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Are you considering adding someone to your credit card as an authorized user? Doing so is easy, but it’s not a decision to be taken lightly. An authorized cardholder is free to make charges to your credit card account, but only the primary cardholder is obligated to pay off the debt. Before adding someone to your account as an authorized cardholder, here are six things to consider.

1. Ask If You Are Making the Right Decision

Because you will be required to pay for any charges made by your authorized cardholders, you should carefully consider if it is a good idea. For example, you shouldn’t make your friends or roommates authorized cardholders just so that they could make occasional charges to your account. And while it can make sense to add a spouse or an immediate family member, it’s generally a bad idea to add a more distant relative who you may not know as well.

Read: The Secret Code That Could Stop Online Fraud

2. Look Into Alternatives

Before giving someone the authorization to make virtually unlimited charges to your account, you should consider some alternatives. For example, you could use your credit card to purchase prepaid debit cards, also called gift cards, from Visa, MasterCard or American Express. These products offer much of the security and convenience of credit cards while allowing you to limit the amount in advance. Prepaid reloadable debit cards are another option that can offer you the flexibility to track purchases and reload funds. However, these cards will offer few, if any purchase protection policies and may have higher fees.

3. Have a Conversation With the Authorized User

Before ordering a card for the authorized user, the two of you should sit down and lay out some ground rules. For example, you should decide what the purpose of the card is and what types of purchases you expect them to make and not make. If you are adding employees as authorized users to your small business account, you may want to have them agree to a policy in writing.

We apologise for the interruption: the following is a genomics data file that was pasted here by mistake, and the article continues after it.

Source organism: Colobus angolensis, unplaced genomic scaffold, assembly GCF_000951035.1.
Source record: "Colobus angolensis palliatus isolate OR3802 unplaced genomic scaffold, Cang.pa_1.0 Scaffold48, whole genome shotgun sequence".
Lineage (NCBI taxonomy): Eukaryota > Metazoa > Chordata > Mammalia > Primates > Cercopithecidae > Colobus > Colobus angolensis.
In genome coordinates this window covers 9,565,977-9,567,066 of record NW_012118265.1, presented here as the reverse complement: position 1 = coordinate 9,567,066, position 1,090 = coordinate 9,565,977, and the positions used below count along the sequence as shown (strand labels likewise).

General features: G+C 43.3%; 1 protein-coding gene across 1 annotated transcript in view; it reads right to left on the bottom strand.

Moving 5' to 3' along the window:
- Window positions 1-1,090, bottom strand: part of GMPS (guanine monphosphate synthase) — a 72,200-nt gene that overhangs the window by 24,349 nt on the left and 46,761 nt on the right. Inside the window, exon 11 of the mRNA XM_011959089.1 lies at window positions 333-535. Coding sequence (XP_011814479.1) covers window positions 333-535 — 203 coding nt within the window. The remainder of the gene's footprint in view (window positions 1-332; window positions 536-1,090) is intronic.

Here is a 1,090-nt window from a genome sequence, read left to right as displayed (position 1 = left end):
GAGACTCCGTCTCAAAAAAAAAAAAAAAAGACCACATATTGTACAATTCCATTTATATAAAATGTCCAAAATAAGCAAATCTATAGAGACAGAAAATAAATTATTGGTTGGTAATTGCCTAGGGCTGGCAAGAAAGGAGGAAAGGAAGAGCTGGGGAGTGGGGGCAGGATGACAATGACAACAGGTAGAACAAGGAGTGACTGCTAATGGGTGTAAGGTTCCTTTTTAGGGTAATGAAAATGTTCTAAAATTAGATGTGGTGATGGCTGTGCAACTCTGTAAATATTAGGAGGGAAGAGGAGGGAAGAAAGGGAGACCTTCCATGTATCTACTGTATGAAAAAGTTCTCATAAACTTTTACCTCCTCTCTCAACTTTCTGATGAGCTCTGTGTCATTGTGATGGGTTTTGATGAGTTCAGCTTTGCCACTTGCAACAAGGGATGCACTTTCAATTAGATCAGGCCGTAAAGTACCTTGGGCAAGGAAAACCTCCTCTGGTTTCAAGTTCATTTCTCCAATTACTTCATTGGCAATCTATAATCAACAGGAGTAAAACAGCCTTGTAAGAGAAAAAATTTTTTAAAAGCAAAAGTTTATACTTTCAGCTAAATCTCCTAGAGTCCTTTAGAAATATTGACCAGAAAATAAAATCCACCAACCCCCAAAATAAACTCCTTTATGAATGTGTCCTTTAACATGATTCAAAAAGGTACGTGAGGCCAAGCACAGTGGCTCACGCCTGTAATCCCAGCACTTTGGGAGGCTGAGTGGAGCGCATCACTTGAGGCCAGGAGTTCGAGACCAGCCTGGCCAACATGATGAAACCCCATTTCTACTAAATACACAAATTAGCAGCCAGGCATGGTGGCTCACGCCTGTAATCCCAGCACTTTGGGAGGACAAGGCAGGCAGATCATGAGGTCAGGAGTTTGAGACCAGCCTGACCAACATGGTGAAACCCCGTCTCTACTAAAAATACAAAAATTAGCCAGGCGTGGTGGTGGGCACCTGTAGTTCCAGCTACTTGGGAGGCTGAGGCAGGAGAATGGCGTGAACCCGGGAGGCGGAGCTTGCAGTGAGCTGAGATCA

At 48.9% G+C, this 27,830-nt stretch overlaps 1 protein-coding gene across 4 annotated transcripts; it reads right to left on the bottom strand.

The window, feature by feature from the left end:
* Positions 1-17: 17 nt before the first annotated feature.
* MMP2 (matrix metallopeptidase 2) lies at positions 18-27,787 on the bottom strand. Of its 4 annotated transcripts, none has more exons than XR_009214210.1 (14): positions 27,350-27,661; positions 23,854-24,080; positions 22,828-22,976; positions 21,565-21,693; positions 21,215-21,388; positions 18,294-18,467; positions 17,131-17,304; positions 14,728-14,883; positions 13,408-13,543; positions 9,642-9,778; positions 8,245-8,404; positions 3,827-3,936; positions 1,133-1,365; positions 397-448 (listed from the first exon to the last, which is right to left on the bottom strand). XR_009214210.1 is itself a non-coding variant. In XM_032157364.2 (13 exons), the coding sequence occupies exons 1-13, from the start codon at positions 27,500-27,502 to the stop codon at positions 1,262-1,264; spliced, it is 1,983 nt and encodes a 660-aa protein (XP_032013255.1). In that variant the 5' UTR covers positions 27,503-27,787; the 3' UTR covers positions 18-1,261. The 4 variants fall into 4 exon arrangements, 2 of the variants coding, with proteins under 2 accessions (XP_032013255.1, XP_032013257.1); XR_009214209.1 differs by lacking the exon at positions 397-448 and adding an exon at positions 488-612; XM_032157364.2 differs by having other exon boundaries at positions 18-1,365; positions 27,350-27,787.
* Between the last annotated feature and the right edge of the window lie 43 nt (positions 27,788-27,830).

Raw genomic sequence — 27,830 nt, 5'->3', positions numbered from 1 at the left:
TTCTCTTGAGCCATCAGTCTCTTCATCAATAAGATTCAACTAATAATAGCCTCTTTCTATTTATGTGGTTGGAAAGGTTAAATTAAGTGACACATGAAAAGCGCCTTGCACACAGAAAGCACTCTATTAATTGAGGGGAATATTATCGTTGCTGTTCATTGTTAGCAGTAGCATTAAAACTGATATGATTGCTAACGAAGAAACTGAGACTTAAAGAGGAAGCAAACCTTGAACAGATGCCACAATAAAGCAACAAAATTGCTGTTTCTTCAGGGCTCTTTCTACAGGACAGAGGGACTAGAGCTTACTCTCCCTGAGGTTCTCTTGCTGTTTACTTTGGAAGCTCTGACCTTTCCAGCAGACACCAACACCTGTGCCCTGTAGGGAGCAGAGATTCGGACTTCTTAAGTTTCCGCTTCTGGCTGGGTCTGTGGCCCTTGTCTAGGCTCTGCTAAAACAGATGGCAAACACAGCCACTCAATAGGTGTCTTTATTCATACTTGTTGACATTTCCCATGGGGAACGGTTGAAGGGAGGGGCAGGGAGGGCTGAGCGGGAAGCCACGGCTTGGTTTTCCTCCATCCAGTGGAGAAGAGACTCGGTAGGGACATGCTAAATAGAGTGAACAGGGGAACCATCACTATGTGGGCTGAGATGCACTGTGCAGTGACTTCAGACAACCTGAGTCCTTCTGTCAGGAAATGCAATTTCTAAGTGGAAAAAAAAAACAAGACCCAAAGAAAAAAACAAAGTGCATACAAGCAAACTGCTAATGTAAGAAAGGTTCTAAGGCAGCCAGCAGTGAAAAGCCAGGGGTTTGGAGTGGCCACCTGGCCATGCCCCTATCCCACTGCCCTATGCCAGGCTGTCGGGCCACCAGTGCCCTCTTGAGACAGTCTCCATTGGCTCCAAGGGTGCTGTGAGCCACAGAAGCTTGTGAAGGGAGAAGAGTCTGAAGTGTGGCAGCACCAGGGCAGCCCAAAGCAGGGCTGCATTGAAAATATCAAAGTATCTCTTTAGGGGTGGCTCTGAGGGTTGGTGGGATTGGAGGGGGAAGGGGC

Read: Interest Rates Are at Historic Lows…But Not For Credit Cards. Why?

4. Set Limits

Part of your conversation with the authorized user should include limits on the amount you expect the card to be used for. For example, you could tell the cardholder that you don’t want him or her to make any purchases over $50 without your permission, or to agree not to make more than $100 per month in charges. At the same time, you should always be aware that any agreements between your and your authorized cardholders do not affect your obligations to the card issuer. The primary cardholder is solely obligated to repay all purchases, not the authorized cardholders.

5. Tell Them to Inform You If the Card Is Lost or Stolen

Authorized cardholders only have the ability to make purchases, they cannot manage the account in any way. If one of your authorized cardholder’s cards becomes lost or stolen, then the primary cardholder must report it and request a replacement. Therefore, it’s important to inform your authorized cardholders that they need to contact you immediately if they have a problem.

Read: AmEx Ups the Ante on Its Platinum Card

6. Make Them Aware of Any Fees

Authorized cardholders may not be familiar with the terms and conditions of your account. And with young adults who are receiving their first credit card, they might not know much at all about how credit cards work. As a result, you should discuss any fees your card may have, such as cash advance fees and foreign transaction fees. In fact, you may wish to set their card’s cash advance limit to zero if you would prefer not to allow your authorized users to use their card to make costly cash withdrawals.

The Bottom Line

The ability to add someone to your credit card account is a powerful feature, but it’s also one with potential for abuse. By taking a few prudent steps before adding an authorized cardholder, you can be sure that you’ve done everything possible to make this arrangement work.

Remember, before you add an authorized user, it’s a smart idea to see where your credit stands first so you know if anything needs improvement — and whether you can afford to take the risk of adding someone else to your credit.

Advertiser Disclosure

Money has partnered with CardRatings.com and ConsumersAdvocate.org, among other companies, for our coverage of credit card products. Money, CardRatings.com, and ConsumersAdvocate.org may receive a commission from card issuers. For example, Money receives a commission from Citi when you apply and are approved for a Citi product through the links on this site.

Opinions expressed here are the author's alone, not those of any bank, credit card issuer, airline or hotel chain, and have not been reviewed, approved or otherwise endorsed by any of these entities.

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